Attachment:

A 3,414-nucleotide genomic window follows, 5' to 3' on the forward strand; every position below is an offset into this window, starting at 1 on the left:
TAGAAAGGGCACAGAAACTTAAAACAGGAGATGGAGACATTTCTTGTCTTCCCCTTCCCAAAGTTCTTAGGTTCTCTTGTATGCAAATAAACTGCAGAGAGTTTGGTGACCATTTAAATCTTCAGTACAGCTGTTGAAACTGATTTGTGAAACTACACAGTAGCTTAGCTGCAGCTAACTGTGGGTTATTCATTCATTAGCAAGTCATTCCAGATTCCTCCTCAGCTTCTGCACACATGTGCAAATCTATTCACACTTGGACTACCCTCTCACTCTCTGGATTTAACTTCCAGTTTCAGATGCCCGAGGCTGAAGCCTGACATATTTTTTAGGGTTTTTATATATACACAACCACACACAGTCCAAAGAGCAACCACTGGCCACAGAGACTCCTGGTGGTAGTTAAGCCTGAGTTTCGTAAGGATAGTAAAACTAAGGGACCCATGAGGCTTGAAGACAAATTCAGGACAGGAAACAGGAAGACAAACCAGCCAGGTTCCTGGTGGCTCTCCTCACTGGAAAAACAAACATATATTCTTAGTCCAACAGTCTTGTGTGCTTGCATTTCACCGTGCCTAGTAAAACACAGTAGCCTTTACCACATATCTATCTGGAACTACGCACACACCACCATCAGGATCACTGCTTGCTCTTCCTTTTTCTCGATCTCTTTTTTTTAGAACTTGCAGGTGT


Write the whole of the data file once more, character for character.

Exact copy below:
A 3,414-nucleotide genomic window follows, 5' to 3' on the forward strand; every position below is an offset into this window, starting at 1 on the left:
TAGAAAGGGCACAGAAACTTAAAACAGGAGATGGAGACATTTCTTGTCTTCCCCTTCCCAAAGTTCTTAGGTTCTCTTGTATGCAAATAAACTGCAGAGAGTTTGGTGACCATTTAAATCTTCAGTACAGCTGTTGAAACTGATTTGTGAAACTACACAGTAGCTTAGCTGCAGCTAACTGTGGGTTATTCATTCATTAGCAAGTCATTCCAGATTCCTCCTCAGCTTCTGCACACATGTGCAAATCTATTCACACTTGGACTACCCTCTCACTCTCTGGATTTAACTTCCAGTTTCAGATGCCCGAGGCTGAAGCCTGACATATTTTTTAGGGTTTTTATATATACACAACCACACACAGTCCAAAGAGCAACCACTGGCCACAGAGACTCCTGGTGGTAGTTAAGCCTGAGTTTCGTAAGGATAGTAAAACTAAGGGACCCATGAGGCTTGAAGACAAATTCAGGACAGGAAACAGGAAGACAAACCAGCCAGGTTCCTGGTGGCTCTCCTCACTGGAAAAACAAACATATATTCTTAGTCCAACAGTCTTGTGTGCTTGCATTTCACCGTGCCTAGTAAAACACAGTAGCCTTTACCACATATCTATCTGGAACTACGCACACACCACCATCAGGATCACTGCTTGCTCTTCCTTTTTCTCGATCTCTTTTTTTTAGAACTTGCAGGTGT